Flip flops, sunglasses and sun hats across the country will have been dusted off during the first few weeks of April. The mini heat wave saw temperatures reach 25°C, way above the long term monthly average of nearer 13°C. With the May Day bank holiday here many of us will be planning the opening of the Great British Barbeque season. So isn’t it just typical to see the temperature plunge this week and find showers, snow and frost hitting parts of the UK?
This has left many of us wondering if we’ll be outside flipping burgers on bank holiday Monday or tucked up inside on the sofa. Many retailers will be asking the same question.
Seasonal changes have a major impact on grocers, supermarkets and DIY stores. The Met Office estimates that a change in temperature from 20°C to 24°C results in a 42% increase in burger sales. Sales of strawberries rise 20% on the first hot weekend of the year. Predicting and being prepared for these changes can boost retailers’ turnover and profitability. For example the combination of warm weather and the four day weekend for the Royal Wedding contributed to a 5.2% increase in like for like sales in April 2011 according to the British Retail Consortium.
But retailers need to strike the right balance to avoid marking down or writing off excess products, or running out of stock completely. Data and analytics play a major role in achieving this balance. So what kind of techniques can they use to predict the arrival of summer?
British weather is too varied to rely only on historic trends as those affected by the summer 2012 hosepipe ban, which was lifted after abnormally heavy rainfall, will know. Many retailers make significant use of the improving accuracy of shorter term weather forecasts. A three-day weather forecast today is more accurate than a one-day forecast in 1980. Supermarkets use this data to make swift changes to production lines. For example Morrisons divert from producing beef mince and casseroles to make burgers within minutes of receiving a forecast for good weather. As longer term forecasts and geographical variations become more reliable manufacturers and retailers can plan for these events with greater certainty.
Look who’s talking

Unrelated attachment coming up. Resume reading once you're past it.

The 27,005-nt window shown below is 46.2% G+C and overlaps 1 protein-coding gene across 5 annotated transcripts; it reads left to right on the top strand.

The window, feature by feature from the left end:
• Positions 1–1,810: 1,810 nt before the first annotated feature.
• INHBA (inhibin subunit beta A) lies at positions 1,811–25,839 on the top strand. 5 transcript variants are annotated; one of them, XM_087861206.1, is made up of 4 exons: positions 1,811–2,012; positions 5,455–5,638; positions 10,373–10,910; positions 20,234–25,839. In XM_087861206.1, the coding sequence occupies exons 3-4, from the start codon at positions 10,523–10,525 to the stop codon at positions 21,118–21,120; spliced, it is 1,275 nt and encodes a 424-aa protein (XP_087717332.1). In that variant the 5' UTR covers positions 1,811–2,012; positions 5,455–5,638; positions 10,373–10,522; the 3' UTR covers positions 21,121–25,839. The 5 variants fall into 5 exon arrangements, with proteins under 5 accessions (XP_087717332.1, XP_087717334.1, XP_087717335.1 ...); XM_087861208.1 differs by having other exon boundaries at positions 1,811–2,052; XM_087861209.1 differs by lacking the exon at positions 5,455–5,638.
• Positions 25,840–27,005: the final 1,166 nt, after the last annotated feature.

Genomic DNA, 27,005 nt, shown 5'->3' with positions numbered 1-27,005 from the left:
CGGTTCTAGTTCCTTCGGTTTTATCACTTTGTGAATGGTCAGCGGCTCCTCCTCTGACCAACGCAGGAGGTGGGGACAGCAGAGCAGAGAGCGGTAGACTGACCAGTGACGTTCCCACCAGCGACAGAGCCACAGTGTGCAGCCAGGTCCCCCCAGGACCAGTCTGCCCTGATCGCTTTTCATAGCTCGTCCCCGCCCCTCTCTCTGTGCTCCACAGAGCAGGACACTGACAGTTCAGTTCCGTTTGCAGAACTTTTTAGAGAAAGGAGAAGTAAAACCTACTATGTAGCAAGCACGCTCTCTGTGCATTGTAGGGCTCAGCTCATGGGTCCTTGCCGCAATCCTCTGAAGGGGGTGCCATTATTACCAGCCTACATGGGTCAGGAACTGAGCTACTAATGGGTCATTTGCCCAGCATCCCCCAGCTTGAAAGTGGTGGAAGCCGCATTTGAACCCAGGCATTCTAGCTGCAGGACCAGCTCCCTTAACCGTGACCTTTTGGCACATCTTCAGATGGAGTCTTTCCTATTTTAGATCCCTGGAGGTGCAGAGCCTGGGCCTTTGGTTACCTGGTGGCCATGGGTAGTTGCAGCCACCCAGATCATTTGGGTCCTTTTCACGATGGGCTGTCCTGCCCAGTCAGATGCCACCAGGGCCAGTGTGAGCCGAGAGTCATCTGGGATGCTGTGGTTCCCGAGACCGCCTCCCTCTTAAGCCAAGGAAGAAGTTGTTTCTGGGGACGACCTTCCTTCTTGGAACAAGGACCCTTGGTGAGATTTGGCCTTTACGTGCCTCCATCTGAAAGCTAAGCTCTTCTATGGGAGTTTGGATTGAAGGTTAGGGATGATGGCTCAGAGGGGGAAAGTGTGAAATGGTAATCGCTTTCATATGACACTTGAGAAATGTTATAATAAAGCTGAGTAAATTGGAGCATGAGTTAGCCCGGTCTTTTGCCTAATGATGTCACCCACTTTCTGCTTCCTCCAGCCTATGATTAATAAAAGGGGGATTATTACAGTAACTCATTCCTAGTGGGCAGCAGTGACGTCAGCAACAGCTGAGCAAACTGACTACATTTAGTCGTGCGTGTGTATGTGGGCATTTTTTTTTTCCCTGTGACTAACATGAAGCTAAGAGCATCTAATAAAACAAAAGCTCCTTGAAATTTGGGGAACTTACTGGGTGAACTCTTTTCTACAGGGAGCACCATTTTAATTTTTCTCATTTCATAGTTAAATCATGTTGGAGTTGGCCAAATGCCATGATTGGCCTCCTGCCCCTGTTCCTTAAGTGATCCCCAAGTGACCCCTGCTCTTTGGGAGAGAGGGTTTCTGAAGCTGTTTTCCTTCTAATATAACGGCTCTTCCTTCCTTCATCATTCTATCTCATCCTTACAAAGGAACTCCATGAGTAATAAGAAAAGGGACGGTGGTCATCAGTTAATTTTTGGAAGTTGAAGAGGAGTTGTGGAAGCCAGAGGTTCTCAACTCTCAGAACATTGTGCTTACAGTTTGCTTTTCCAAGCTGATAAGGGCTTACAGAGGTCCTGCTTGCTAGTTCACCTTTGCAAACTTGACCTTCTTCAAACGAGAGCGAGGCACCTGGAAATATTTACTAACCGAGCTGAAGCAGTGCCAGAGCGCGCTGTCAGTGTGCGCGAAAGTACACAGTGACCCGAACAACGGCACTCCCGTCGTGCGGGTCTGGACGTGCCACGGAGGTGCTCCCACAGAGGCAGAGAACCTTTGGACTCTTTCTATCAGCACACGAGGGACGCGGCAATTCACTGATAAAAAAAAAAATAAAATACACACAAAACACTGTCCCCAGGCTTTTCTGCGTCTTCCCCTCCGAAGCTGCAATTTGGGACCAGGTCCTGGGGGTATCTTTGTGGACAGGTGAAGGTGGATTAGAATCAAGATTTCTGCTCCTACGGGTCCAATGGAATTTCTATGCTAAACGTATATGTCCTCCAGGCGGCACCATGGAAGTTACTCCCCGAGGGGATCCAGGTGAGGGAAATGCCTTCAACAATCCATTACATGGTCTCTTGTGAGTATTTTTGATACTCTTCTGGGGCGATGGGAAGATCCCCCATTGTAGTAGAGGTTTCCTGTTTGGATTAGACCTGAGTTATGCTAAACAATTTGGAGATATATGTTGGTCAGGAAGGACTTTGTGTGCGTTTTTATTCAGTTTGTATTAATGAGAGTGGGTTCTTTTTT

However the relationship between barbeques and temperature isn’t quite as straight forward as it at first seems. We are deeply affected by the ‘first signs’ of changes to the weather and this is when seasonal products sell in the greatest quantities. Tesco analysed five years of data which showed that sales of barbeque related food peak in the spring rather than the summer despite the usually higher temperatures in June to August. This makes it increasingly important for retailers and suppliers to predict when the early surge in market interest will occur.
A similar pattern is found when we compare our web activity to the average temperature over the last 12 months. Using data from Google Trends we see the UK’s barbeque related web searching is highest as temperatures were rising in the spring and early summer of 2014. Temperatures and web searches both peaked in late July to coincide with the start of many school holidays. The number of barbeque related searches then fell steeply during late summer and autumn while the average temperatures dropped at a shallower rate. The recent rise in temperature in April 2015 has seen many of us excitedly reach for the internet to search for barbeque related items again in anticipation of the summer ahead.
Weekly internet searches for “BBQ” in the UK and average temperature (May 2014 to April 2015)
Sources: Google Trends and AccuWeather.com
Social media and other web activity can provide insight into interest in seasonal products or leisure events. By applying this with weather forecasts retailers and manufacturers are better able to estimate demand levels.
Location, location, location
Of course the British weather has distinct geographical variations, and so do customer preferences. Sainsburys found that barbeque sales will triple in Scotland when the temperature hits 20°C, whereas it needs to be 4°C warmer to achieve the same result in London. To know which products will sell well in different locations supermarkets can turn to their greatest data asset: customer loyalty and sales data. Tesco combine customer behaviour modelling for sales of each product and store with weather data and key events (like major sporting events or bank holidays) to automatically order stock based on live sales. Analytic systems such as this allow supermarkets to work with suppliers and distributers to plan demand for products and reduce waste.
Data and analytics aren’t just helping retailers and suppliers match our demand for seasonal products; they use it to make us buy them in the first place. Those of us with loyalty cards and a penchant for gardening will probably receive offers for garden furniture or tools in the next few weeks. Our internet search history and social media profiles will be used to advertise specific products to us. Retailers will also use more subtle techniques to raise our interest such as sharing their favourite summer drinks and barbeque recipe ideas.
Advertisers are making increasing use of weather dependent digital marketing as well. Digital out-of-home (OOH) panels at bus stops, train stations or on taxis can detect local weather conditions and display relevant marketing messages. Stella Artois reported a 65.6% increase in Cidre sales with a digital advertising campaign which was automatically triggered by a 2°C rise above average normal temperature.
So if you still don’t know if you’ll spend this weekend indoors or outdoors it may be worth looking at what’s in the shops or the adverts around you. Retailers and marketers may have a better idea than you do.